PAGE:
Ravensong

Description

205 pages
$12.95
ISBN 0-88974-044-5
DDC C813'.54

Author

Year

1993

Contributor

Reviewed by Beverly Rasporich

Beverly Rasporich is an associate professor at the University of Calgary
and author of Dance of the Sexes: Art and Gender in the Fiction of Alice
Munro.

Review

Lee Maracle is probably the best-known of those who identify themselves
as First Nations writers. As poet, storyteller, orator, essayist, and
activist, Maracle brings a Native sensibility to contemporary literary
forms favored by settler culture. Her I Am Woman was a profoundly
innovative literary work in spirit and genre. Ravensong conforms more
closely to traditional Western narrative as a novel about a young
woman’s coming-of-age in a British Columbia Native community during
the 1950s.

In this fiction, the heroine, Stacey, and her author explore the
differences between aboriginal and settler cultures, understanding that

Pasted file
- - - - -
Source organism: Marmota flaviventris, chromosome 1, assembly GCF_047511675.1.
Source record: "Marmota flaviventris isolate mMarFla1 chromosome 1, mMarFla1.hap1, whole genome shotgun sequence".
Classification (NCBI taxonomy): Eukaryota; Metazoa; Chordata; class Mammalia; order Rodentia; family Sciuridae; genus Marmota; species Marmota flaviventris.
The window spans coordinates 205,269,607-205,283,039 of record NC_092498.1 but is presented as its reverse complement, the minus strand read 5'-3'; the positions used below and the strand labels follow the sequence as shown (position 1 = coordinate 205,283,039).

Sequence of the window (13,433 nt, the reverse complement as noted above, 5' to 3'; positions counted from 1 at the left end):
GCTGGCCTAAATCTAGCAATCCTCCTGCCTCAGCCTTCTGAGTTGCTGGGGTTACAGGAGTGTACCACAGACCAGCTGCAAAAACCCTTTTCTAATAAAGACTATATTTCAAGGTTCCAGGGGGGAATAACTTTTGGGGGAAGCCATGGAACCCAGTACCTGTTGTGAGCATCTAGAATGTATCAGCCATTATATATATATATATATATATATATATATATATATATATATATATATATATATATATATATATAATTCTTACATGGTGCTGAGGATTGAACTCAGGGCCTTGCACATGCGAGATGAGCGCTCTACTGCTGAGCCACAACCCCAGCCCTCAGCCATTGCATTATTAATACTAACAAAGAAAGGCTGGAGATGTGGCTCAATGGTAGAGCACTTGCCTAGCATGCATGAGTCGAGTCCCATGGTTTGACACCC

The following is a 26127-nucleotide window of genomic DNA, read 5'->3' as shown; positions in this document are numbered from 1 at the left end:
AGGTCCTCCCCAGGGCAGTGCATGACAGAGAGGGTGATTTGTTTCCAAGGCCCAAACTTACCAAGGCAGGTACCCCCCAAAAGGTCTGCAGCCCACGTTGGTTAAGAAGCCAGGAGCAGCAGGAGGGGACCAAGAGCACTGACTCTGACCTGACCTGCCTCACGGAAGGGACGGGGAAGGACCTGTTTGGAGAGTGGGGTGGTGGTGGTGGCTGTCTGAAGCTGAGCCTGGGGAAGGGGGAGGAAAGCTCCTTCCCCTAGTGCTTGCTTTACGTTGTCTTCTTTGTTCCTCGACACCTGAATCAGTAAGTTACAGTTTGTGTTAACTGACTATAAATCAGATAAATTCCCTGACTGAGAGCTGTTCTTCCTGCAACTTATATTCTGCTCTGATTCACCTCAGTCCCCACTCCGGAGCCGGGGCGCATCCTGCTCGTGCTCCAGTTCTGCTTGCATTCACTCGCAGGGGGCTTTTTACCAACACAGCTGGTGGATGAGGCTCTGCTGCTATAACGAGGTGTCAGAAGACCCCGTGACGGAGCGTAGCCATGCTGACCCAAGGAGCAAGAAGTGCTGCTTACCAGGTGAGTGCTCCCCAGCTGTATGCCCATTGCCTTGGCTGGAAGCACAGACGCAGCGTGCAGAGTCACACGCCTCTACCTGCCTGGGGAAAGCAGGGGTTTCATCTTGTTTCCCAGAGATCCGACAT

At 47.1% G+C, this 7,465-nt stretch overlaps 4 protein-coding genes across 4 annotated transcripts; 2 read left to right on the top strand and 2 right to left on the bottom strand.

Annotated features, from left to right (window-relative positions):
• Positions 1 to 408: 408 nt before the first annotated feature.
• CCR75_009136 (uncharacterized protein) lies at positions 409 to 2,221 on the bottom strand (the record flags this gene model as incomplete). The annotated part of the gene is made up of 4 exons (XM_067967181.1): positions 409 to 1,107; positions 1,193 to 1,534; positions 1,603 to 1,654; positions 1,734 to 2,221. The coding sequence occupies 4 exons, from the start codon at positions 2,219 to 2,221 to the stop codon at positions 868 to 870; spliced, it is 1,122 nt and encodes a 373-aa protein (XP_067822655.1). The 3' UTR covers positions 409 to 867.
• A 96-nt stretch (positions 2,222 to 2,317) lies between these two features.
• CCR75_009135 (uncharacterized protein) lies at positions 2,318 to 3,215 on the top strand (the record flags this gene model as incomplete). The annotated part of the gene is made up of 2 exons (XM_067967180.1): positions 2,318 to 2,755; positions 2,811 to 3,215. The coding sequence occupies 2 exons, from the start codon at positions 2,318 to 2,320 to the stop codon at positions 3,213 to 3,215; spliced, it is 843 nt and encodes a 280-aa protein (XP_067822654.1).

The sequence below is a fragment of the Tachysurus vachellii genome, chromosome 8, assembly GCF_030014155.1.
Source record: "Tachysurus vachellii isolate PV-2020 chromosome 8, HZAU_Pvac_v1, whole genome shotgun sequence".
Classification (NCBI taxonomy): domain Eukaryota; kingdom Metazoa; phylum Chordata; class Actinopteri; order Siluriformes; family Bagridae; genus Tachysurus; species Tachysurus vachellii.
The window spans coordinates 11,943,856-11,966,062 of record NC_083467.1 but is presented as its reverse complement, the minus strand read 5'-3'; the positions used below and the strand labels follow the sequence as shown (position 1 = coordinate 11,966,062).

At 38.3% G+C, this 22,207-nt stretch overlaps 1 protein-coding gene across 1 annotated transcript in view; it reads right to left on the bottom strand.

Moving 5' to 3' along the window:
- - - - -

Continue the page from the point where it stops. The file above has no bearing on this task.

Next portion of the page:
the future rests on successful cultural accommodations. At the same
time, Maracle’s is a thoughtful, often mystic, and sometimes subtly
challenging Native point of view. She has written elsewhere about the
importance of lineage memory, and here it pervades the fiction as
Stacey’s village suffers the Hong Kong flu epidemic, a revisitation of
catastrophic epidemics of the past. The value to Native peoples of
lineage, community, and clan—precepts so little understood by
non-Natives—is in fact highlighted in this story. As well, Raven and
Ravensong are magically omnipresent for Stacey, even as she leaves the
village to become a student at university, where she will presumably
absorb the values of non-Native society.

Ravensong is an invaluable fiction for its authentic, felt presentation
of Native philosophy and belief. As sociocultural literature, it is
noteworthy for the optimistic possibilities offered to the heroine. In
the past, authors like Beatrice Culleton, Jeanette Armstrong, and
Maracle herself have not been so positive about their Native
characters’ future.

Citation

Maracle, Lee., “Ravensong,” Canadian Book Review Annual Online, accessed July 25, 2024, https://cbra.library.utoronto.ca/items/show/14056.